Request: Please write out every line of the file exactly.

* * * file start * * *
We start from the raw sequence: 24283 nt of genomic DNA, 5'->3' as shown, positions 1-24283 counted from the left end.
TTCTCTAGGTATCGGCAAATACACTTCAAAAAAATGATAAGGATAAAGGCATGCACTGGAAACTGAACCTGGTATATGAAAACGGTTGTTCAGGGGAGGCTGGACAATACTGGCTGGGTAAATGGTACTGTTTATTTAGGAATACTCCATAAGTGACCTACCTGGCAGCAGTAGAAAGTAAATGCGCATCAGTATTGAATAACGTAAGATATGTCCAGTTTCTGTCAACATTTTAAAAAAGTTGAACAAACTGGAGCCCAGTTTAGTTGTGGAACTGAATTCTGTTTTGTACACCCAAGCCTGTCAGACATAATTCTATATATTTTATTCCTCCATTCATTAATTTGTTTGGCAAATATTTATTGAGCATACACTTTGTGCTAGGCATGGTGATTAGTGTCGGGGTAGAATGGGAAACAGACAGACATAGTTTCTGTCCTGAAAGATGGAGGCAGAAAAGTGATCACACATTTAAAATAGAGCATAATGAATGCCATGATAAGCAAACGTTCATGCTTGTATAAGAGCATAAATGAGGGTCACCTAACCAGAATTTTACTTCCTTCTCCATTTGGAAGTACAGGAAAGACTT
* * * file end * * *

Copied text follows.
We start from the raw sequence: 24283 nt of genomic DNA, 5'->3' as shown, positions 1-24283 counted from the left end.
TTCTCTAGGTATCGGCAAATACACTTCAAAAAAATGATAAGGATAAAGGCATGCACTGGAAACTGAACCTGGTATATGAAAACGGTTGTTCAGGGGAGGCTGGACAATACTGGCTGGGTAAATGGTACTGTTTATTTAGGAATACTCCATAAGTGACCTACCTGGCAGCAGTAGAAAGTAAATGCGCATCAGTATTGAATAACGTAAGATATGTCCAGTTTCTGTCAACATTTTAAAAAAGTTGAACAAACTGGAGCCCAGTTTAGTTGTGGAACTGAATTCTGTTTTGTACACCCAAGCCTGTCAGACATAATTCTATATATTTTATTCCTCCATTCATTAATTTGTTTGGCAAATATTTATTGAGCATACACTTTGTGCTAGGCATGGTGATTAGTGTCGGGGTAGAATGGGAAACAGACAGACATAGTTTCTGTCCTGAAAGATGGAGGCAGAAAAGTGATCACACATTTAAAATAGAGCATAATGAATGCCATGATAAGCAAACGTTCATGCTTGTATAAGAGCATAAATGAGGGTCACCTAACCAGAATTTTACTTCCTTCTCCATTTGGAAGTACAGGAAAGACTT